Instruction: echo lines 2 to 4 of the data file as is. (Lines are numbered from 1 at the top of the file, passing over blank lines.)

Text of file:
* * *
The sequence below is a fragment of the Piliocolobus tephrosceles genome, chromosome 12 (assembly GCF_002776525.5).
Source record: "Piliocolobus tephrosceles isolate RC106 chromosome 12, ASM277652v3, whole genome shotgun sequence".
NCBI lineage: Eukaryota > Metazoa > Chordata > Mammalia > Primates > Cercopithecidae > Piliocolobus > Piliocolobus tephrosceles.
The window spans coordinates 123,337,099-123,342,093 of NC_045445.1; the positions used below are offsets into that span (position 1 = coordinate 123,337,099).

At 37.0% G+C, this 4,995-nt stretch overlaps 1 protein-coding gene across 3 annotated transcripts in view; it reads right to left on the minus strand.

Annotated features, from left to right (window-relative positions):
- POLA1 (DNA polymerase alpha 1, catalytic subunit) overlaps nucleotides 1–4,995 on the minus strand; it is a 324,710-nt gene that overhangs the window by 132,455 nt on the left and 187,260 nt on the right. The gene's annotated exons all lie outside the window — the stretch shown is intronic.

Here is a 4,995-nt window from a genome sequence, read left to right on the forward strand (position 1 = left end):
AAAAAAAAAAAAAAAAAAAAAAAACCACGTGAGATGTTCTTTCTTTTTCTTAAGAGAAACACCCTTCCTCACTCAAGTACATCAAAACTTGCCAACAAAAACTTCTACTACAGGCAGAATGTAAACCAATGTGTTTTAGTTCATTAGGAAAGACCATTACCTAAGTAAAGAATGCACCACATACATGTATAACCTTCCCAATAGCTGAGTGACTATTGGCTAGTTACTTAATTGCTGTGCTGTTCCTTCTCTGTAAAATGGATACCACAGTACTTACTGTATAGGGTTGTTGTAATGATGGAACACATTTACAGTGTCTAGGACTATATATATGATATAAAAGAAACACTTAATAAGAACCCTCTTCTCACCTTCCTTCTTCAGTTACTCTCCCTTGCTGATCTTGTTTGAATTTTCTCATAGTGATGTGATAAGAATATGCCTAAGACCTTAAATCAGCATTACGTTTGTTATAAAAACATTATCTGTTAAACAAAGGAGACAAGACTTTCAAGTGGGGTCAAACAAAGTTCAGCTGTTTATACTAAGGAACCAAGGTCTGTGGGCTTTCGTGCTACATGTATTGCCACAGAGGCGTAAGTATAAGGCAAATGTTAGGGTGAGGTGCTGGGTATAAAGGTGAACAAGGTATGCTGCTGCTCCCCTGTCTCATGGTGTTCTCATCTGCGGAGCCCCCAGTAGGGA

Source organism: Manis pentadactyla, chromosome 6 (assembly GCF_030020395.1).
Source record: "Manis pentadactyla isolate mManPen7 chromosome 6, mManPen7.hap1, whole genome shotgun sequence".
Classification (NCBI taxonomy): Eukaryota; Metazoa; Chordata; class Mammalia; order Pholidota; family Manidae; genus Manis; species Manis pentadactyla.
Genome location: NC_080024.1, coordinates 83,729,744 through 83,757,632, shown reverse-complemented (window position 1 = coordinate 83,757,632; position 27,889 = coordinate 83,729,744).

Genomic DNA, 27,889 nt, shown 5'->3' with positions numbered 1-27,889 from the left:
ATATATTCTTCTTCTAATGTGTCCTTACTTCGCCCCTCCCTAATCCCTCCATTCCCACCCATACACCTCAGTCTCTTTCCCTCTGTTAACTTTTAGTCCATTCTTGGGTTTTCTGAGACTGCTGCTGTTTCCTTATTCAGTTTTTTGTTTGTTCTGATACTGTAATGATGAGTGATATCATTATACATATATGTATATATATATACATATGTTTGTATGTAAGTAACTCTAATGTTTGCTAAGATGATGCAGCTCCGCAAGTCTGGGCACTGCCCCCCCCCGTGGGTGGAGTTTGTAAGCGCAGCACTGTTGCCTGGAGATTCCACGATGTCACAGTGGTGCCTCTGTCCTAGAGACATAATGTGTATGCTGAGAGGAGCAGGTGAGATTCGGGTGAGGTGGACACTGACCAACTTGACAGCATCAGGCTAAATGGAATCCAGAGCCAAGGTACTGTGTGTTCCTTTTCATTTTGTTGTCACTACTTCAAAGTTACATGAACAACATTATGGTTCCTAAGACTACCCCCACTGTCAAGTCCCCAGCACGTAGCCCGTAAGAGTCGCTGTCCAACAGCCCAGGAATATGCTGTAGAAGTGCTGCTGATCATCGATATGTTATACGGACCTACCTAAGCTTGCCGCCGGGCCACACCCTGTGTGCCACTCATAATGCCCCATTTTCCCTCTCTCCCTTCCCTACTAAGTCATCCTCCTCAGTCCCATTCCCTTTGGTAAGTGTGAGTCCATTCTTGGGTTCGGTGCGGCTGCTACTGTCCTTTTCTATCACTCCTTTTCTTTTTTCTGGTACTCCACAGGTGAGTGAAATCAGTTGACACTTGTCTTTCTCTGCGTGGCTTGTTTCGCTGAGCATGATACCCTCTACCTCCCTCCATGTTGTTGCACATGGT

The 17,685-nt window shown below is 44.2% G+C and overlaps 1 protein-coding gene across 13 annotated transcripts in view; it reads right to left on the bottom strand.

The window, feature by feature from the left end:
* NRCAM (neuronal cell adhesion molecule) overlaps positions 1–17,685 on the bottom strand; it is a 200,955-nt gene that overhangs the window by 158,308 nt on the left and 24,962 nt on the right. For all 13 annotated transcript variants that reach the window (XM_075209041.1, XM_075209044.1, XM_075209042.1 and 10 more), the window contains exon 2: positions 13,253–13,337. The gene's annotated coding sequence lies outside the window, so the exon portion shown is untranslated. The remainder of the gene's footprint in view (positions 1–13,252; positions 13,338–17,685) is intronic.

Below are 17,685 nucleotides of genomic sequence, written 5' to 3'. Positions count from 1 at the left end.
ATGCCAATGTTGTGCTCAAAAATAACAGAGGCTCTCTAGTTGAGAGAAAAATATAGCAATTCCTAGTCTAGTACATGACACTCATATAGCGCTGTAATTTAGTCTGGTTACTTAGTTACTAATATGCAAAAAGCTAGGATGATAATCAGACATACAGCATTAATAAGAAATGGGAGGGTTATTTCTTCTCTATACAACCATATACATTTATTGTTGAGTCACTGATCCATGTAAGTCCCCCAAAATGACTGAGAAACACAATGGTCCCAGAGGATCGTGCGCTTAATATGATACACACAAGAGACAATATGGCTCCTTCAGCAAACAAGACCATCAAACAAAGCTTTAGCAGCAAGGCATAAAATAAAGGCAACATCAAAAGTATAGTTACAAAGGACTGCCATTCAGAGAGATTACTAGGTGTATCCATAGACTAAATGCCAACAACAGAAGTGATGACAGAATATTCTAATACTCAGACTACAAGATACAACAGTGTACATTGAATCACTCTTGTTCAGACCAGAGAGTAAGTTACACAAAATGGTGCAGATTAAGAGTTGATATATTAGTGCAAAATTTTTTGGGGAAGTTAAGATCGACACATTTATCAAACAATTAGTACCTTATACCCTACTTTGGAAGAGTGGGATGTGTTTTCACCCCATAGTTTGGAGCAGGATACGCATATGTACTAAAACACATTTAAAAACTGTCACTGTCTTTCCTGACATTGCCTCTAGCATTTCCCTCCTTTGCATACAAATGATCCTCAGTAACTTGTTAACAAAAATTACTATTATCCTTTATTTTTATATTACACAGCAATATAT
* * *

Source record: "Piliocolobus tephrosceles isolate RC106 chromosome 12, ASM277652v3, whole genome shotgun sequence".
NCBI lineage: Eukaryota > Metazoa > Chordata > Mammalia > Primates > Cercopithecidae > Piliocolobus > Piliocolobus tephrosceles.
The window spans coordinates 123,337,099-123,342,093 of NC_045445.1; the positions used below are offsets into that span (position 1 = coordinate 123,337,099).